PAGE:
Seeking Victory on the Western Front: The British Army and Chemical Warfare in World War I

By Albert Palazzo | Go to book overview

Conclusion

Ample and generous provision must be made for the continuous study of chemical warfare both as regards offence and defence during peace, in order to ensure the future safety of the fighting forces of the Empire. - Holland Report, July 1919

After four years of carnage, peace once again returned to the fields of northern France and Belgium. While peasants would soon resume their traditional cycle of planting and harvesting, the course of the war had forever changed the nature of battle. The combatants had entered the struggle with an understanding of the dangers of modern weapons, but they had not clearly or fully thought through nor prepared for the implications of these weapons. Warfare in 1914, however, had been on the brink of a major change that previous conflicts, such as the Boer War and the American Civil War, had suggested but which would not become truly apparent until viewed from the perspective of a colossal struggle such as the Great War. If operations during the opening stages of the war had a flavor of the Napoleonic era, by 1918 they much more closely resembled the experiences of World War II. This transformation was revolutionary in effect, and it continues to underpin to this day the operational art of contemporary armies. But its achievement was incremental, a product of a lengthy process of problem identification and solution implementation. World War I is often identified as a great technological or industrial war, and while these descriptions are true it was also, and more important, an intellectual war. In preparing for the conflict, the German strategist Gen. Alfred von Schlieffen had dismissed the British army with contempt as being irrelevant and unworthy of consideration in his plans. It was ironic, therefore, that it was the British army which emerged at the forefront of this revolution and which came most fully to grips with the nature of modern war. 1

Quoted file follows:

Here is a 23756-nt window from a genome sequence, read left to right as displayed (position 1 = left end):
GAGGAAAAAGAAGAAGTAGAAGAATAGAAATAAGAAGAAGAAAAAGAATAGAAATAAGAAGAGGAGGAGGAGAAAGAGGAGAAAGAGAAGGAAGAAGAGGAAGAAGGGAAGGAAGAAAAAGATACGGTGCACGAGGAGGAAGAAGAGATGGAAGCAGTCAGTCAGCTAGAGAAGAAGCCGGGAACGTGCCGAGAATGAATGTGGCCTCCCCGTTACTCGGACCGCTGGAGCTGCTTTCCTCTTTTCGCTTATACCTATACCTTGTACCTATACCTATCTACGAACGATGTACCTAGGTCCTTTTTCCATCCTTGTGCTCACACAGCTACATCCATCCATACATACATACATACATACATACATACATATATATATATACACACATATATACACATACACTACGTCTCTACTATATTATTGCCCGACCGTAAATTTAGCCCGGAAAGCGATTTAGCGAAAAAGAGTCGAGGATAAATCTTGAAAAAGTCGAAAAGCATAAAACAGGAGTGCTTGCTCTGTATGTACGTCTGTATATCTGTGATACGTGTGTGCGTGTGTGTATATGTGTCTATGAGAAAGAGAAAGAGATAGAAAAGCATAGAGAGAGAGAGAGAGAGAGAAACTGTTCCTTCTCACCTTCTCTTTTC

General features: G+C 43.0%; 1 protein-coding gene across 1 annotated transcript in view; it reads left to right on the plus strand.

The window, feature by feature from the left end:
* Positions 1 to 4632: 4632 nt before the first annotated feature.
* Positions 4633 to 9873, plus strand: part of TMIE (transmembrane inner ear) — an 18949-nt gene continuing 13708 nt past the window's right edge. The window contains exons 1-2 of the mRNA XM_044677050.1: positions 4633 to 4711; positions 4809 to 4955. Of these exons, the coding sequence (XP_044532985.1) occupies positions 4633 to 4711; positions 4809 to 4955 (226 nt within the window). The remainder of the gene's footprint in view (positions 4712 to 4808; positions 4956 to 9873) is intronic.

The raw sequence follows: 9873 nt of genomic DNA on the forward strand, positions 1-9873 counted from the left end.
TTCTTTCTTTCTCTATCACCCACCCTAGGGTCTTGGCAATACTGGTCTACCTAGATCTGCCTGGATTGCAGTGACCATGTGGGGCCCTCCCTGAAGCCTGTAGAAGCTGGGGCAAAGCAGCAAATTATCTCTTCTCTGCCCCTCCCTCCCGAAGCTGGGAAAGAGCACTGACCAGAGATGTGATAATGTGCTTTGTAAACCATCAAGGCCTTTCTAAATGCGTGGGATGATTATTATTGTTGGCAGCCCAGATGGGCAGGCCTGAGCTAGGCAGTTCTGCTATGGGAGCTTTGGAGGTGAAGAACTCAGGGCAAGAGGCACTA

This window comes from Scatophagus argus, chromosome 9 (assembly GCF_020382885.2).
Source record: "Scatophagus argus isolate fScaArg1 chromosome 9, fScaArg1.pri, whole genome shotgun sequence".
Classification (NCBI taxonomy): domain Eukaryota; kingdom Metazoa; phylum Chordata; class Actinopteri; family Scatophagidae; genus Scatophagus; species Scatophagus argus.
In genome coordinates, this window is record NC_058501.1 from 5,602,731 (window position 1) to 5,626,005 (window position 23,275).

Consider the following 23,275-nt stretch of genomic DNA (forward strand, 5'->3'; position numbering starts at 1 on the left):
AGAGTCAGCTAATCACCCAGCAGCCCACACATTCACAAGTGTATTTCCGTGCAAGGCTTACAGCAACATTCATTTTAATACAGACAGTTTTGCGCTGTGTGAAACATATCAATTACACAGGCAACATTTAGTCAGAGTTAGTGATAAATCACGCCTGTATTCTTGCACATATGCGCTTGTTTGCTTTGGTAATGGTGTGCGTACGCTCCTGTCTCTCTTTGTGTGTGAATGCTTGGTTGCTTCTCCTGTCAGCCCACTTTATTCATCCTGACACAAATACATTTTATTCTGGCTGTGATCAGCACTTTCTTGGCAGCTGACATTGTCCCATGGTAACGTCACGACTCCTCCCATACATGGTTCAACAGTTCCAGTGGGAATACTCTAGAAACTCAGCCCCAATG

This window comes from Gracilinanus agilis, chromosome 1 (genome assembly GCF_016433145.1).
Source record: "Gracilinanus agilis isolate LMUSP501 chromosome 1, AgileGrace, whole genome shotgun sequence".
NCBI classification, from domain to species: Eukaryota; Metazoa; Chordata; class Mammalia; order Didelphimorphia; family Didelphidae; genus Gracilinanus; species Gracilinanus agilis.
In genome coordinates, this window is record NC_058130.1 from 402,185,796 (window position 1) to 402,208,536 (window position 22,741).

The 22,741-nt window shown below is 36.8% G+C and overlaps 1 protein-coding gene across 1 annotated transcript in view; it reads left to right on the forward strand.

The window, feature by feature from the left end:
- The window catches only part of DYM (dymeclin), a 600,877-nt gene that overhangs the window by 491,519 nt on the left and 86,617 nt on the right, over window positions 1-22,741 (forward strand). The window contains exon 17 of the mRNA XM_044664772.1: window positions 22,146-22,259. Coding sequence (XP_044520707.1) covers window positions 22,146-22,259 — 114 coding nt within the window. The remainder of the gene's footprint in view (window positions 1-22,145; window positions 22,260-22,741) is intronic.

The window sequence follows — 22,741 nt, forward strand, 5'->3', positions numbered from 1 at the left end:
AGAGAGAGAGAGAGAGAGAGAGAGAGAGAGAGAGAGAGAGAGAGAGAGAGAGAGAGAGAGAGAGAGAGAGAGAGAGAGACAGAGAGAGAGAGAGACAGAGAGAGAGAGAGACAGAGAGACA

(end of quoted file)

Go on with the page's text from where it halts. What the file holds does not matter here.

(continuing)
Victory in the Great War was neither easily nor cheaply obtained. The prolonged nature of the conflict was a result of the numerous difficult problems that defined warfare on the western front. As outlined earlier, the most significant of these problems was the enormous fire- power capability of modern weapons which for most of the war gave

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Seeking Victory on the Western Front: The British Army and Chemical Warfare in World War I
Table of contents

Table of contents

  • Title Page iii
  • Contents vii
  • Illustrations viii
  • Tables ix
  • Acknowledgments xi
  • Gas Abbreviations xiii
  • Introduction 1
  • Chapter 1 - Confronting the Western Front 6
  • Chapter 2 - Introduction and Reaction 41
  • Chapter 3 - Experimentation 78
  • Chapter 4 - Institutionalization 111
  • Chapter 5 - March to Victory 154
  • Conclusion 190
  • Notes 201
  • Index 233
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